Ice cream devoured and satisfied grins on our faces we continued our tour of the town, coming across the old Roman bath and theatre complex, built after Rome conquered the city in the 4th century BC. We could see an entrance and ticket office with a 5euro entry fee per person (that’s enough for an extra 8 gustos!) but peering around the side along the street it appeared that you could just walk along the path and see it from the outside through a chainlink fence – and that is exactly what we did. Once there we could see that we could get an even better view from the street above so we walked up there too and enjoyed it just as much as if we’d gone inside. Apparently this is one of the best preserved Roman theatres in Italy with a tall column still standing along with the curved seating and outline of the stage area still visible. Not quite the amphitheatre of Rome but an interesting sight to see all the same.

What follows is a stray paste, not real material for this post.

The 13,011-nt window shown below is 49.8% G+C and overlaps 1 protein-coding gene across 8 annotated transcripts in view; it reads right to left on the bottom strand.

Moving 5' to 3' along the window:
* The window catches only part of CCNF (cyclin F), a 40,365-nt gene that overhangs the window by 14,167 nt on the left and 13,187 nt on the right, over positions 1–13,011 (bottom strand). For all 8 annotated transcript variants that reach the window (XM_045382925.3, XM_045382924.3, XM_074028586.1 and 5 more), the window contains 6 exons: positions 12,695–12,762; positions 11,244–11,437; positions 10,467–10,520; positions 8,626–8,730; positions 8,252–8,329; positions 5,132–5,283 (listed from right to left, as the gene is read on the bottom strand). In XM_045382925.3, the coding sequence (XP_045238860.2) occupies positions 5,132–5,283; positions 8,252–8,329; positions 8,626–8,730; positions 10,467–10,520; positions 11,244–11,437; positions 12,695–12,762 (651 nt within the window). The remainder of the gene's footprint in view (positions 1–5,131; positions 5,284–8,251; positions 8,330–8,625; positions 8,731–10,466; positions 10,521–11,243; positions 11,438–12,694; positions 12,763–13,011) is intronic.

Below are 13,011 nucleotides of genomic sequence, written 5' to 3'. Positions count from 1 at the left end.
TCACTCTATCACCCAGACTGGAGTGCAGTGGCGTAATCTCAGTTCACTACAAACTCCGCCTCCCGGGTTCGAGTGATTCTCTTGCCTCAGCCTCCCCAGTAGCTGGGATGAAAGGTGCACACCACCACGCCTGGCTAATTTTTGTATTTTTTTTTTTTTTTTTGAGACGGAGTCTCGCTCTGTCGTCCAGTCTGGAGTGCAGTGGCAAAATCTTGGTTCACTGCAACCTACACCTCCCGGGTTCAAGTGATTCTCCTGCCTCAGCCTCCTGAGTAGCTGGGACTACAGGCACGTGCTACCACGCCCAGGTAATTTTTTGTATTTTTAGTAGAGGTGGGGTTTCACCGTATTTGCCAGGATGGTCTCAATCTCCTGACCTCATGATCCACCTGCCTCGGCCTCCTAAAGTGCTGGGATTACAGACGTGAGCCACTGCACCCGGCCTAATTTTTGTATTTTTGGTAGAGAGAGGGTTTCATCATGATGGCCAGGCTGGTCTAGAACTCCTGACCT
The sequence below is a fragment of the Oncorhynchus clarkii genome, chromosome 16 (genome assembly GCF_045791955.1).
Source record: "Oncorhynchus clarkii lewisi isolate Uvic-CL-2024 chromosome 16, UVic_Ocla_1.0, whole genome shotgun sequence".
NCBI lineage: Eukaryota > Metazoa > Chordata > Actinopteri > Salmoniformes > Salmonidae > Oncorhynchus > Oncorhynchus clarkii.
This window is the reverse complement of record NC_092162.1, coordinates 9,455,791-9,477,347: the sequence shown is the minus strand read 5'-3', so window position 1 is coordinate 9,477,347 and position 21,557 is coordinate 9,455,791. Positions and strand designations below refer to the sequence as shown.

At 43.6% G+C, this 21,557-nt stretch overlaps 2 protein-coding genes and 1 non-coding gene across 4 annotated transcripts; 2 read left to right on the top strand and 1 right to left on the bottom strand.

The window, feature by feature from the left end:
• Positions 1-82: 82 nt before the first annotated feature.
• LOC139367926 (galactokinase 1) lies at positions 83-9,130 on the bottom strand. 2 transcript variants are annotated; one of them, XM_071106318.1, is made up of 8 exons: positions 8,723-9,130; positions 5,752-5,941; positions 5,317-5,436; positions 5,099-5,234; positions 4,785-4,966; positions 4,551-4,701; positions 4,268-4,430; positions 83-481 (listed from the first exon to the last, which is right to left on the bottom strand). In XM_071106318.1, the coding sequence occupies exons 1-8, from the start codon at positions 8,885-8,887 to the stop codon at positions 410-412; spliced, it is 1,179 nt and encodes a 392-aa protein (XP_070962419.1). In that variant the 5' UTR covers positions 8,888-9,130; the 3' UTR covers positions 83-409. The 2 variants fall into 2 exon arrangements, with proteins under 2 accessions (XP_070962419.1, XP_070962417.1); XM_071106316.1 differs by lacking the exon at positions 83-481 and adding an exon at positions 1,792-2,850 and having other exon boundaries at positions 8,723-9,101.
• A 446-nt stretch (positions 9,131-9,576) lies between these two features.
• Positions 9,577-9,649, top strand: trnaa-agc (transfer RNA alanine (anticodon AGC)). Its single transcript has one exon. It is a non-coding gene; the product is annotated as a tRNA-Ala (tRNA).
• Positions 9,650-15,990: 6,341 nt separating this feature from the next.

It’s sometimes easy to forget that places like this aren’t just tourist towns, although tourism is essential to their survival and real people do live real lives here. Walking across the other side of town, through the market square and out the the edges of the walls we had a far reaching view of the surrounding area and also the houses and gardens of residents, out watering plants, hanging out washing or sitting relaxing. Likewise on the other side of town we could see into the backs of gardens with mini vegetable plots, a few vines here and there and signs of normal life. We never tire of these lovely towns, all so individual and each with something special to offer. Luckily there are many more to visit so once this tour is over we still have plenty of excuses to come back.